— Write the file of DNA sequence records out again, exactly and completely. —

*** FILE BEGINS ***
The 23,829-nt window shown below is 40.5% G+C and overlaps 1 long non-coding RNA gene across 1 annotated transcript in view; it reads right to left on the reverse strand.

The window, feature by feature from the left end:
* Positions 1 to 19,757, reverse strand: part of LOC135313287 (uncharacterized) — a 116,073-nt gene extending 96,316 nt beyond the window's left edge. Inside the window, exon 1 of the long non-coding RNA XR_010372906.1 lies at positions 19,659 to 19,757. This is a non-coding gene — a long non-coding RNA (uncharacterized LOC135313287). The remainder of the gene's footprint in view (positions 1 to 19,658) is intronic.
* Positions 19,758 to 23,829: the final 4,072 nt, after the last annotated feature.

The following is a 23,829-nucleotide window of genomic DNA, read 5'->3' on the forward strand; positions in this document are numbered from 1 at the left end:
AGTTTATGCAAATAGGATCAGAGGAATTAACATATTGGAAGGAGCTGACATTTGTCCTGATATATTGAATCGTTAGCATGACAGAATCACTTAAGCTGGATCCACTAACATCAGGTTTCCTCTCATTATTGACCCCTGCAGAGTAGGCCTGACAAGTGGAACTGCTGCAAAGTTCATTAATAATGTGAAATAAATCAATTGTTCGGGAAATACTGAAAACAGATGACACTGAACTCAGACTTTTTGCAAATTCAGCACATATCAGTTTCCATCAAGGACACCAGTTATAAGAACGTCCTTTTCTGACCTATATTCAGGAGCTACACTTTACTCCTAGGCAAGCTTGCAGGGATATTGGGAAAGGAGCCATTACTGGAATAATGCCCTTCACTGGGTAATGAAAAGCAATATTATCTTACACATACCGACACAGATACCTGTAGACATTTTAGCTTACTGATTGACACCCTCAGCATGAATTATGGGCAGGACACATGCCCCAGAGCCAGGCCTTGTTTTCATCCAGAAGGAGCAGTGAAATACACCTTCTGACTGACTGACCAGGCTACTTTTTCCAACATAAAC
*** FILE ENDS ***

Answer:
The 23,829-nt window shown below is 40.5% G+C and overlaps 1 long non-coding RNA gene across 1 annotated transcript in view; it reads right to left on the reverse strand.

The window, feature by feature from the left end:
* Positions 1 to 19,757, reverse strand: part of LOC135313287 (uncharacterized) — a 116,073-nt gene extending 96,316 nt beyond the window's left edge. Inside the window, exon 1 of the long non-coding RNA XR_010372906.1 lies at positions 19,659 to 19,757. This is a non-coding gene — a long non-coding RNA (uncharacterized LOC135313287). The remainder of the gene's footprint in view (positions 1 to 19,658) is intronic.
* Positions 19,758 to 23,829: the final 4,072 nt, after the last annotated feature.

The following is a 23,829-nucleotide window of genomic DNA, read 5'->3' on the forward strand; positions in this document are numbered from 1 at the left end:
AGTTTATGCAAATAGGATCAGAGGAATTAACATATTGGAAGGAGCTGACATTTGTCCTGATATATTGAATCGTTAGCATGACAGAATCACTTAAGCTGGATCCACTAACATCAGGTTTCCTCTCATTATTGACCCCTGCAGAGTAGGCCTGACAAGTGGAACTGCTGCAAAGTTCATTAATAATGTGAAATAAATCAATTGTTCGGGAAATACTGAAAACAGATGACACTGAACTCAGACTTTTTGCAAATTCAGCACATATCAGTTTCCATCAAGGACACCAGTTATAAGAACGTCCTTTTCTGACCTATATTCAGGAGCTACACTTTACTCCTAGGCAAGCTTGCAGGGATATTGGGAAAGGAGCCATTACTGGAATAATGCCCTTCACTGGGTAATGAAAAGCAATATTATCTTACACATACCGACACAGATACCTGTAGACATTTTAGCTTACTGATTGACACCCTCAGCATGAATTATGGGCAGGACACATGCCCCAGAGCCAGGCCTTGTTTTCATCCAGAAGGAGCAGTGAAATACACCTTCTGACTGACTGACCAGGCTACTTTTTCCAACATAAAC